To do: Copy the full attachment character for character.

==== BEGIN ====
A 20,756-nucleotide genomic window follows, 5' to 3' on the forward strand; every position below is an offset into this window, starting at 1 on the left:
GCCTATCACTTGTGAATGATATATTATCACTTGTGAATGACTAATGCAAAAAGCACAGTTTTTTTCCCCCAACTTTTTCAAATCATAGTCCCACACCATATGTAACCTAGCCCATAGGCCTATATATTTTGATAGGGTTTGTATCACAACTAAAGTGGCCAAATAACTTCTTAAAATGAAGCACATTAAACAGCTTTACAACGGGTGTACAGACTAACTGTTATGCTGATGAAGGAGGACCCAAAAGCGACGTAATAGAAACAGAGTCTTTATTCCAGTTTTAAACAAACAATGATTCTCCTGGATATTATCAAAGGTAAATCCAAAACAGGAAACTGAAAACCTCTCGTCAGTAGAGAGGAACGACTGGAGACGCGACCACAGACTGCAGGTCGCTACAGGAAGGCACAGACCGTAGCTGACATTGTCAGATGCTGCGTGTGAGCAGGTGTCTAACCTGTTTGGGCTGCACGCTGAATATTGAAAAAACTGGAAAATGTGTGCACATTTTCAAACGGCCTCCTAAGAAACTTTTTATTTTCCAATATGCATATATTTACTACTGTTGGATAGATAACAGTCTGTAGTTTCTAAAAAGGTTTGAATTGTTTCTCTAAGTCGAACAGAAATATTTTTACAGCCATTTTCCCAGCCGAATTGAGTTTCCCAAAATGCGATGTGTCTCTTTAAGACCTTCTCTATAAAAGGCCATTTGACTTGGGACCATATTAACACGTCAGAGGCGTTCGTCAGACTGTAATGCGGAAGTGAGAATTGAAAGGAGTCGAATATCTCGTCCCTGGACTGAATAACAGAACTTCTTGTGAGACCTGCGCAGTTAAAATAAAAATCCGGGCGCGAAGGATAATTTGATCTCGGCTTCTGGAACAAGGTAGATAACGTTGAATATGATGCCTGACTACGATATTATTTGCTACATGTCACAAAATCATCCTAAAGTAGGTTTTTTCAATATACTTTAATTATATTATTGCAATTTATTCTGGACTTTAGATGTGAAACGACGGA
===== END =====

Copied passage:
A 20,756-nucleotide genomic window follows, 5' to 3' on the forward strand; every position below is an offset into this window, starting at 1 on the left:
GCCTATCACTTGTGAATGATATATTATCACTTGTGAATGACTAATGCAAAAAGCACAGTTTTTTTCCCCCAACTTTTTCAAATCATAGTCCCACACCATATGTAACCTAGCCCATAGGCCTATATATTTTGATAGGGTTTGTATCACAACTAAAGTGGCCAAATAACTTCTTAAAATGAAGCACATTAAACAGCTTTACAACGGGTGTACAGACTAACTGTTATGCTGATGAAGGAGGACCCAAAAGCGACGTAATAGAAACAGAGTCTTTATTCCAGTTTTAAACAAACAATGATTCTCCTGGATATTATCAAAGGTAAATCCAAAACAGGAAACTGAAAACCTCTCGTCAGTAGAGAGGAACGACTGGAGACGCGACCACAGACTGCAGGTCGCTACAGGAAGGCACAGACCGTAGCTGACATTGTCAGATGCTGCGTGTGAGCAGGTGTCTAACCTGTTTGGGCTGCACGCTGAATATTGAAAAAACTGGAAAATGTGTGCACATTTTCAAACGGCCTCCTAAGAAACTTTTTATTTTCCAATATGCATATATTTACTACTGTTGGATAGATAACAGTCTGTAGTTTCTAAAAAGGTTTGAATTGTTTCTCTAAGTCGAACAGAAATATTTTTACAGCCATTTTCCCAGCCGAATTGAGTTTCCCAAAATGCGATGTGTCTCTTTAAGACCTTCTCTATAAAAGGCCATTTGACTTGGGACCATATTAACACGTCAGAGGCGTTCGTCAGACTGTAATGCGGAAGTGAGAATTGAAAGGAGTCGAATATCTCGTCCCTGGACTGAATAACAGAACTTCTTGTGAGACCTGCGCAGTTAAAATAAAAATCCGGGCGCGAAGGATAATTTGATCTCGGCTTCTGGAACAAGGTAGATAACGTTGAATATGATGCCTGACTACGATATTATTTGCTACATGTCACAAAATCATCCTAAAGTAGGTTTTTTCAATATACTTTAATTATATTATTGCAATTTATTCTGGACTTTAGATGTGAAACGACGGA